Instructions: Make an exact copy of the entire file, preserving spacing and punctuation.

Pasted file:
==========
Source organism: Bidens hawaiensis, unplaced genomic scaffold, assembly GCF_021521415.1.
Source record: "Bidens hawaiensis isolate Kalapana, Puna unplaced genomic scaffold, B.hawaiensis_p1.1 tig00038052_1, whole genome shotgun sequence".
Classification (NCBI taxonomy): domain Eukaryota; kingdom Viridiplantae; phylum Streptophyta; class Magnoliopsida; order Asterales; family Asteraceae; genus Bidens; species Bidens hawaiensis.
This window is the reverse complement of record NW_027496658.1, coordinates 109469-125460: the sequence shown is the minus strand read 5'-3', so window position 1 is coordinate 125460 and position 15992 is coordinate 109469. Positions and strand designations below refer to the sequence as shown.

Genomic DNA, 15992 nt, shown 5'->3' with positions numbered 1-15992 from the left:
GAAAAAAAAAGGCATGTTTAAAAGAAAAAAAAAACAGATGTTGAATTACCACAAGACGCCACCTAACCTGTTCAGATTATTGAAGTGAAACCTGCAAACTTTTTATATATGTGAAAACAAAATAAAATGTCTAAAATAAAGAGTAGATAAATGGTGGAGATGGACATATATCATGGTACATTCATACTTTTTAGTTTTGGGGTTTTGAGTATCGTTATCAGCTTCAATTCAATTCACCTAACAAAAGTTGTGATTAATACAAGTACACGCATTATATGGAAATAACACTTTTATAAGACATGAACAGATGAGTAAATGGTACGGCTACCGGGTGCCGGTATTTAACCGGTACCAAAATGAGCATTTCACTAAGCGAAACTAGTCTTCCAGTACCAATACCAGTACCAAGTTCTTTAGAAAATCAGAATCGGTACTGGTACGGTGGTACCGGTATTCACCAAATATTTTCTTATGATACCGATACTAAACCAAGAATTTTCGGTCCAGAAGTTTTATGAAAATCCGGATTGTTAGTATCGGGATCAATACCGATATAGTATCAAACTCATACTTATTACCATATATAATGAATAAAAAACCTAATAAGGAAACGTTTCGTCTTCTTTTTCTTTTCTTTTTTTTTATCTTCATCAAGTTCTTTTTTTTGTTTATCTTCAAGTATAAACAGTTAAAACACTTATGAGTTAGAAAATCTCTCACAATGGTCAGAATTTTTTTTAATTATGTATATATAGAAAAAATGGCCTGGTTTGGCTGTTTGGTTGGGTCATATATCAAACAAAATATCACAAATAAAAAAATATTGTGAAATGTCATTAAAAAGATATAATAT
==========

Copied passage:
Source organism: Bidens hawaiensis, unplaced genomic scaffold, assembly GCF_021521415.1.
Source record: "Bidens hawaiensis isolate Kalapana, Puna unplaced genomic scaffold, B.hawaiensis_p1.1 tig00038052_1, whole genome shotgun sequence".
Classification (NCBI taxonomy): domain Eukaryota; kingdom Viridiplantae; phylum Streptophyta; class Magnoliopsida; order Asterales; family Asteraceae; genus Bidens; species Bidens hawaiensis.
This window is the reverse complement of record NW_027496658.1, coordinates 109469-125460: the sequence shown is the minus strand read 5'-3', so window position 1 is coordinate 125460 and position 15992 is coordinate 109469. Positions and strand designations below refer to the sequence as shown.

Genomic DNA, 15992 nt, shown 5'->3' with positions numbered 1-15992 from the left:
GAAAAAAAAAGGCATGTTTAAAAGAAAAAAAAAACAGATGTTGAATTACCACAAGACGCCACCTAACCTGTTCAGATTATTGAAGTGAAACCTGCAAACTTTTTATATATGTGAAAACAAAATAAAATGTCTAAAATAAAGAGTAGATAAATGGTGGAGATGGACATATATCATGGTACATTCATACTTTTTAGTTTTGGGGTTTTGAGTATCGTTATCAGCTTCAATTCAATTCACCTAACAAAAGTTGTGATTAATACAAGTACACGCATTATATGGAAATAACACTTTTATAAGACATGAACAGATGAGTAAATGGTACGGCTACCGGGTGCCGGTATTTAACCGGTACCAAAATGAGCATTTCACTAAGCGAAACTAGTCTTCCAGTACCAATACCAGTACCAAGTTCTTTAGAAAATCAGAATCGGTACTGGTACGGTGGTACCGGTATTCACCAAATATTTTCTTATGATACCGATACTAAACCAAGAATTTTCGGTCCAGAAGTTTTATGAAAATCCGGATTGTTAGTATCGGGATCAATACCGATATAGTATCAAACTCATACTTATTACCATATATAATGAATAAAAAACCTAATAAGGAAACGTTTCGTCTTCTTTTTCTTTTCTTTTTTTTTATCTTCATCAAGTTCTTTTTTTTGTTTATCTTCAAGTATAAACAGTTAAAACACTTATGAGTTAGAAAATCTCTCACAATGGTCAGAATTTTTTTTAATTATGTATATATAGAAAAAATGGCCTGGTTTGGCTGTTTGGTTGGGTCATATATCAAACAAAATATCACAAATAAAAAAATATTGTGAAATGTCATTAAAAAGATATAATAT